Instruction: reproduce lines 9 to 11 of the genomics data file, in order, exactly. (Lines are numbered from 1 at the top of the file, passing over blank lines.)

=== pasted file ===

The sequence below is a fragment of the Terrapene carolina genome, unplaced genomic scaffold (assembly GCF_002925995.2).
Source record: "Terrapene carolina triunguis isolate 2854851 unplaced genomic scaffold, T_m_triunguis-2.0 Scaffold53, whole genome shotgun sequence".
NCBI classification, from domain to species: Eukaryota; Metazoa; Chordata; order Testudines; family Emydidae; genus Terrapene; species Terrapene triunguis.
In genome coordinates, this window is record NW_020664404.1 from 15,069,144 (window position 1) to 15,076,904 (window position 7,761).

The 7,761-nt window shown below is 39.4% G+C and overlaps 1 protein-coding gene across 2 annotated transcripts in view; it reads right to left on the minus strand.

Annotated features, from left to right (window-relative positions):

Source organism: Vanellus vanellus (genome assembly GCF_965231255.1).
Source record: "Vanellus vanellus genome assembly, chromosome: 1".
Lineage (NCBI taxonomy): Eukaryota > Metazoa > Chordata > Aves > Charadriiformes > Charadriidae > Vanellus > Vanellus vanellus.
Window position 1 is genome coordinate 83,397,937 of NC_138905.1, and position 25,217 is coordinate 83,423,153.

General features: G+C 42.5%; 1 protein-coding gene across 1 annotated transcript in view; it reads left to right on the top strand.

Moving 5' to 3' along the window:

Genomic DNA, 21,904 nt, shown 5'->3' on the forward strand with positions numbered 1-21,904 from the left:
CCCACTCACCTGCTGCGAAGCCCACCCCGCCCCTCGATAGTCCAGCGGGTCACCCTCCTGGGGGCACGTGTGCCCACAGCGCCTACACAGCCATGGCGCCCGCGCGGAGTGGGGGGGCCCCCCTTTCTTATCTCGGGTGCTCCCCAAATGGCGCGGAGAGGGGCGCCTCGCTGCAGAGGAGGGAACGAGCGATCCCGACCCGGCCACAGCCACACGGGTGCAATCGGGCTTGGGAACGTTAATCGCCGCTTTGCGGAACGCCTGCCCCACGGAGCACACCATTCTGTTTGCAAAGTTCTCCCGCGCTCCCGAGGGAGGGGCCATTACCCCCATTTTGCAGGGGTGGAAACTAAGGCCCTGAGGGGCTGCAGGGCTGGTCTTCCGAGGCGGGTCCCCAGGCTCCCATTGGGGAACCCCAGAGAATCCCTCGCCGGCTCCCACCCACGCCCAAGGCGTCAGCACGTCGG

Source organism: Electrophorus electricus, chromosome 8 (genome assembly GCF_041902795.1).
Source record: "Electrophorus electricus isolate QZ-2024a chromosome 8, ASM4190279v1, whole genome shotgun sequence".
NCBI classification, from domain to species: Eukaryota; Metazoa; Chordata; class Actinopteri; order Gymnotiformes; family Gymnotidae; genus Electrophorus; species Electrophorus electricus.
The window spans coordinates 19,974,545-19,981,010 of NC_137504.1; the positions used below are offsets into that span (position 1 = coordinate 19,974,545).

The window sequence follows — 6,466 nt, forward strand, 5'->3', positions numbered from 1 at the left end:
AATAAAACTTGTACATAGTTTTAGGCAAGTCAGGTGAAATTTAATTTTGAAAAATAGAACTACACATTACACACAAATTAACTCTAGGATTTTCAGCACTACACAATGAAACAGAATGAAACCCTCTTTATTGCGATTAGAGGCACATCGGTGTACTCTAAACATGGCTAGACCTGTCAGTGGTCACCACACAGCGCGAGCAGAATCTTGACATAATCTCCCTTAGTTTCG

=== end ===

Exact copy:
Lineage (NCBI taxonomy): Eukaryota > Metazoa > Chordata > Aves > Charadriiformes > Charadriidae > Vanellus > Vanellus vanellus.
Window position 1 is genome coordinate 83,397,937 of NC_138905.1, and position 25,217 is coordinate 83,423,153.

General features: G+C 42.5%; 1 protein-coding gene across 1 annotated transcript in view; it reads left to right on the top strand.